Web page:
Preschoolers enjoy learning to count and some children can count quite well. But many get a bit confused when they get to the teens, happily counting, “…thirteen – fourteen – seventeen – twenty-teen!” I always enjoy hearing them practice and learn. Most preschoolers are quite capable of learning some very basic math concepts—not in a formal setting—but a little bit here and there.
One way to help them learn and have fun at the same time is to use objects when counting so that the numbers are not just abstract—but concrete—real.
We use blocks from a Jenga game. We have 20 blocks in a little basket, but right now we are only using 10 blocks most of the time with a 4-½ year-old. We first used the blocks just for counting. Now she is getting familiar with the most simple concepts and vocabulary of math.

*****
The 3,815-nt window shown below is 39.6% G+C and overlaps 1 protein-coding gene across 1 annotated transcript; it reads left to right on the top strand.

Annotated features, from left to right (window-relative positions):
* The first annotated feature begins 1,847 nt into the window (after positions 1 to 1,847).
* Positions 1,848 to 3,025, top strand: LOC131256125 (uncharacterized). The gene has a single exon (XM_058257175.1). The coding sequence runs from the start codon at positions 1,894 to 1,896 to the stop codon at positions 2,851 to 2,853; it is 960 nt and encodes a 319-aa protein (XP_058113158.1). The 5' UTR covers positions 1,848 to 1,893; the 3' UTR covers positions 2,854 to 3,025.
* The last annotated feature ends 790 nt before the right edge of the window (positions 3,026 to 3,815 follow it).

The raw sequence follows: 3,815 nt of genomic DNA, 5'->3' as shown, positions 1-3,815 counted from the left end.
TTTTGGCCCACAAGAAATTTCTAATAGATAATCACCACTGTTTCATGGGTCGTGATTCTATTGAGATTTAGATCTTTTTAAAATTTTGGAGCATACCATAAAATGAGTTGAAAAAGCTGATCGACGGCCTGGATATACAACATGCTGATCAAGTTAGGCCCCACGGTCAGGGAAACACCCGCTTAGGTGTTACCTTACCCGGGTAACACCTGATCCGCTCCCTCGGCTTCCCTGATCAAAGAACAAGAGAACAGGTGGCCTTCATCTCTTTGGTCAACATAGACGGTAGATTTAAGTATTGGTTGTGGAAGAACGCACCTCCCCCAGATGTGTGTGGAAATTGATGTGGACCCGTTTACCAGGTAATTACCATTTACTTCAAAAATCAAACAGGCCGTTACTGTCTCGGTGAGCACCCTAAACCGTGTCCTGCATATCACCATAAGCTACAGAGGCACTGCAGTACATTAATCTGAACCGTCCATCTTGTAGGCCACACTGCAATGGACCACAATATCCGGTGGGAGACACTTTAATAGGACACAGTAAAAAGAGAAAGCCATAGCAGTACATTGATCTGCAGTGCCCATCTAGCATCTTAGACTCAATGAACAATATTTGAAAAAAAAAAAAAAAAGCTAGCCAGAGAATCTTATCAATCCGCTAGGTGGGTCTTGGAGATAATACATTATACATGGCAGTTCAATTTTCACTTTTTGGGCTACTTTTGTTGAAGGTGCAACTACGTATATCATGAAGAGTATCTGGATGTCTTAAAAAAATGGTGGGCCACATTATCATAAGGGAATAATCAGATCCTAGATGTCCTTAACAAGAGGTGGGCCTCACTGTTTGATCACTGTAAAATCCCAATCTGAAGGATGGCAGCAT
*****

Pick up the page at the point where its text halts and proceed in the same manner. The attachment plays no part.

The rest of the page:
We randomly start with any number of blocks, say 5, and then add 2 (or any number that will add up to ten or less). Since she does not know what five plus two is, she then counts them all and tells me how many there are. Then we might add 3 more to make 10. Then I will ask her to take away 1 and count them, take away 3 more and count them, etc. She is getting used to the idea of adding up to 10 and taking away (subtraction) all the way down to zero. This activity never lasts more than a few minutes, and then we put the blocks away and save them for another day.
On paper, we have begun doing a math activity with dots. I make up a worksheet using color markers. A problem (or math sentence) looks like this:
I make ten or twelve problem on the page and she fills in the blanks. Eventually, we will move from the concrete to the abstract and do the math using only the symbols, since she has already learned that a symbol like“7” represents seven objects. But that will come later, sometime after she turns five. We don’t need to rush it at this age, and right now we are just having fun with math.